The question is what to do next.

I have found from reviews of my book that some people are very interested in learning Flask but don't have the baseline Python experience that is required to use the book. On the other side, I have also seen reviews that say that the book is too basic, that I should have included more advanced stuff.

In discussing this with my editor we have come up with the idea of producing a couple of video tutorials to complement the book. The details are still very sketchy, but I'm thinking one of the videos will start at a pretty basic level and will be centered around a smaller and simpler application. The other video tutorial will cover advanced topics, likely in the area of API development.

The nice thing about videos is that it takes a lot less time to produce than a book. The timelines we are discussing would put these videos out around August or September of this year. (Update: the two Flask training videos are out now, see http://flaskbook.com for more information!)

As always I love to hear your comments, so feel free to let me know your ideas, suggestions or anything else you want to say.




  • #1 Brad said 2014-05-30T14:50:00Z

    Congratulations! Very nice work. I've been reading the book since the early release version at OReilly and have gotten a lot out of it. Any chance you would do a blog post or two about using Celery? I'm particularly interested (and stumped) about how to set it up with the application factory and blueprints.

  • #2 Cody Scott said 2014-06-06T18:27:42Z

    The code in your REST API is a lot better than in your book. Are you planning on doing another edition of the book? Maybe when Flask 1.0 is finally released?

  • #3 Miguel Grinberg said 2014-06-07T05:51:41Z

    @Cody: The API chapter in the book is meant as an introduction, I did not have space to include complete coverage. As indicated in this article, I plan to produce a video with O'Reilly that will cover RESTful APIs in more detail.

  • #4 Brian Wisti said 2014-06-15T02:29:09Z

    At some point - email or twitter, I forget - you mentioned that you had hoped to include a chapter on creating a Flasky admin interface. That's something I am itching to see. Could one of your videos cover that? A blog post? A link? Something? Oh man the itchiness!

    No but I'm glad and completely unsurprised that the book has been so well-received. It's my favorite Web dev book in quite some time.

  • #5 Miguel Grinberg said 2014-06-15T03:48:05Z

    @Brian: Yeah, you pay attention to what I say, it seems! Turns out at the early stages in the writing of the book I had planned to include a chapter on creating admin interfaces, I even tweeted pictures. But later I decided to remove that chapter from the book, as it did not really include any new server-side topics (it did have a couple interesting things in the handling of forms client-side, though). The good news is that I have that material (and code), so that will be coming in a blog post when I find the time to review it. I'm thinking I can even make it be an extension to Flasky instead of a separate application.

  • #6 Weihong Guan said 2014-06-21T07:14:18Z

    I am reading it. Very good job. much more detail than the mega tutorial.

    There is an error on Chapter 6 Email. In Table 6-1, It should be MAIL_SERVER, not MAIL_HOSTNAME

  • #7 Daniel Ducharme said 2014-06-26T01:11:42Z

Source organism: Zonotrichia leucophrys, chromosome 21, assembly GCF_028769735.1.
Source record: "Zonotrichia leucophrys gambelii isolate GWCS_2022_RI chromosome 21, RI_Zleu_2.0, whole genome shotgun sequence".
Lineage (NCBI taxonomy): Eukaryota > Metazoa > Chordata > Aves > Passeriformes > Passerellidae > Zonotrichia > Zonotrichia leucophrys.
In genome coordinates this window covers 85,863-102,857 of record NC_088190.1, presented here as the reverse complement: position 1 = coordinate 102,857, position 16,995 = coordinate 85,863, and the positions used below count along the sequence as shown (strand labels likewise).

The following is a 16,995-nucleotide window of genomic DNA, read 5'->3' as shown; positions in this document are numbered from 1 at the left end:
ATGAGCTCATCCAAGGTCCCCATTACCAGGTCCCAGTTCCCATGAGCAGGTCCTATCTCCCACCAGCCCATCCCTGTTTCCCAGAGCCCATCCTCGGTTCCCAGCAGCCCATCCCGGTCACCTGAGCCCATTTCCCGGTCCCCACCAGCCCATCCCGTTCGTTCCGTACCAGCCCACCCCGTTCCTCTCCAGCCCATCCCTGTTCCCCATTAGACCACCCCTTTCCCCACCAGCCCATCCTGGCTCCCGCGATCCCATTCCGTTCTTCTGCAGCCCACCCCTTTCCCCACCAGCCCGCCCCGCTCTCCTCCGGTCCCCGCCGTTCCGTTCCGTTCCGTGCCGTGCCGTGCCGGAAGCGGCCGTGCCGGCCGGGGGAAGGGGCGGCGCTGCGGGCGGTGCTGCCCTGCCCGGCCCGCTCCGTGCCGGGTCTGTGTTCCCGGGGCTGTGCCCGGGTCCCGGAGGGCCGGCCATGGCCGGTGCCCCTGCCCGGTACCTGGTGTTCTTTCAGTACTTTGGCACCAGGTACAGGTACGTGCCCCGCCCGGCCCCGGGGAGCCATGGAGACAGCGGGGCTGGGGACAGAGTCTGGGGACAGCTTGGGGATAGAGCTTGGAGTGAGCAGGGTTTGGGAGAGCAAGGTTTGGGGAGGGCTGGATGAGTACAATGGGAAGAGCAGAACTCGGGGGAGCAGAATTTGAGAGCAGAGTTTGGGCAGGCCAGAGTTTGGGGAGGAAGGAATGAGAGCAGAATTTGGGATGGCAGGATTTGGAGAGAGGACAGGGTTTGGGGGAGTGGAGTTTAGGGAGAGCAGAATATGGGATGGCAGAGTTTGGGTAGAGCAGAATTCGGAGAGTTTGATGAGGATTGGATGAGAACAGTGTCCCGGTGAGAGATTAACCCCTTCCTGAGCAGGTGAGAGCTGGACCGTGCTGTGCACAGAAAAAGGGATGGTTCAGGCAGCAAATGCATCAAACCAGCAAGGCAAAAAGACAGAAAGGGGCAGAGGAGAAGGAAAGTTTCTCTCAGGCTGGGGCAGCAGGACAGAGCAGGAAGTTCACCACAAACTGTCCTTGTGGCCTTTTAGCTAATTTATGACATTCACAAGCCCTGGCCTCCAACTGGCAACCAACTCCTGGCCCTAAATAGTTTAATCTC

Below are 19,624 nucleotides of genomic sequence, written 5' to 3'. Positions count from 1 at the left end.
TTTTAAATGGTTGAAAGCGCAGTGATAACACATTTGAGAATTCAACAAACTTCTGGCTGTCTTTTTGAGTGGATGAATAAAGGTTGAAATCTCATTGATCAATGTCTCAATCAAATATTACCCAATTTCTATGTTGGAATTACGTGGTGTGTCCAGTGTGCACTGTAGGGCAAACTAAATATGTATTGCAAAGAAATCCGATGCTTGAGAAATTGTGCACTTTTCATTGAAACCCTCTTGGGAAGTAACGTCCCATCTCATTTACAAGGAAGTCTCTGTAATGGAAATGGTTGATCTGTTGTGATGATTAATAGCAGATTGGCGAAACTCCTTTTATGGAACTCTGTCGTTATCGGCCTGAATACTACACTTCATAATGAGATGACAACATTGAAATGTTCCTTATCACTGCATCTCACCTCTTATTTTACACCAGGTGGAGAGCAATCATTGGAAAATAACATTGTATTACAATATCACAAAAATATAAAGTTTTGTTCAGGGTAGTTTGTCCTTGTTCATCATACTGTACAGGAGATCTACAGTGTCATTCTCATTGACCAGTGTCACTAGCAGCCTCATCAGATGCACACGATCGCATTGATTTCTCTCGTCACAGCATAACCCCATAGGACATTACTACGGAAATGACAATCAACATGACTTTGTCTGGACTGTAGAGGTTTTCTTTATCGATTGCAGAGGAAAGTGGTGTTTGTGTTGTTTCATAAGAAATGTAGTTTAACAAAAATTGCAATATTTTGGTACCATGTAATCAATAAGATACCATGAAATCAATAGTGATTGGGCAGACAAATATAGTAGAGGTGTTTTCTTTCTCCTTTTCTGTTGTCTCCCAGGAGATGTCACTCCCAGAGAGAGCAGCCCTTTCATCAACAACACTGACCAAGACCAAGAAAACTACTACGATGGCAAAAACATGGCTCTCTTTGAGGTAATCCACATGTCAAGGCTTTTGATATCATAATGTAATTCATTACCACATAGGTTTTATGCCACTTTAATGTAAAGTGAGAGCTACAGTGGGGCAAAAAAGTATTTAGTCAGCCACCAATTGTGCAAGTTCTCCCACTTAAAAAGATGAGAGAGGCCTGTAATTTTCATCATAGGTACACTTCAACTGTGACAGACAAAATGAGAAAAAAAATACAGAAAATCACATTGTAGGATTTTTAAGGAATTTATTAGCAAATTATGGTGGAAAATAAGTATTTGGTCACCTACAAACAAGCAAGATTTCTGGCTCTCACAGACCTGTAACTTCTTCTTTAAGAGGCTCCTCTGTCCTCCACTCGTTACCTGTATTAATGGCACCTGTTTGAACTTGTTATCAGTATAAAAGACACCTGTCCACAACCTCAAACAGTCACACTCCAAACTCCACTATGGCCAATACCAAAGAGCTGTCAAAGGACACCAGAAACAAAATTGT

I just bought your book after passing some time in the last couple of weeks on your site with your tutorials and I really like what you do. I am a software architect and developer (especially on iOS) and I'm eager to read it and get started on Flask! Just started Python a year or so ago and I love it!

    Congrats! Daniel Ducharme LinkedIn: http://www.linkedin.com/pub/daniel-ducharme/8/467/43a

  • #8 Weihong Guan said 2014-06-28T14:49:30Z

    I can not believe that the word ajax is not in the book.

  • #9 Miguel Grinberg said 2014-07-02T07:05:18Z

    @Weihong: :) There is a chapter on RESTful APIs, though. The server-side is covered, for the Ajax side you need to look at my tutorials here, or a Javascript/AngularJS/etc. book.

  • #10 Frode Egeland said 2014-08-18T12:00:44Z

    Looks like O'Reilley have removed your webcast.. I'm getting: "Python Web Development with Flask This presentation is no longer available."

    Is it available anywhere else? Would like to see it, as I've followed your megatutorial most of the way through.. Will be getting your book soon! :)

  • #11 Miguel Grinberg said 2014-08-18T16:19:15Z

    @Frode: I still see the webcast, maybe it was a temporary error?

  • #12 Bjorn said 2014-08-21T08:37:07Z

    Hi Miguel, The tutorials are really well written, but I hit a wall of problems after being forced to use py3k. What are the odds for an update? May I also propose that you write an introduction on how to host multiple sites on a flask server. For example fossil-scm's scgi server and your existing microblog. That would be a great combination.

  • #13 Miguel Grinberg said 2014-08-21T16:57:24Z

    @Bjorn: Yes, as I mention above the mega-tutorial was written at a time Flask did not support Python 3. I may revise the code to make it Py3 compatible at some point, the changes are minimal though. The easiest way to host multiple sites is by running each application on a different port, so for example, you can have your Flask app running on 5000 and the other app running on 8000. You can then install nginx on the default port 80 and configure it to be a reverse proxy for these two apps. To differentiate URLs for the two apps you can use different subdomains, or you can add a component to the URL.

  • #14 Oliver said 2014-08-25T12:42:15Z

    Thanks for your book, the linked videos and your very helpful blog.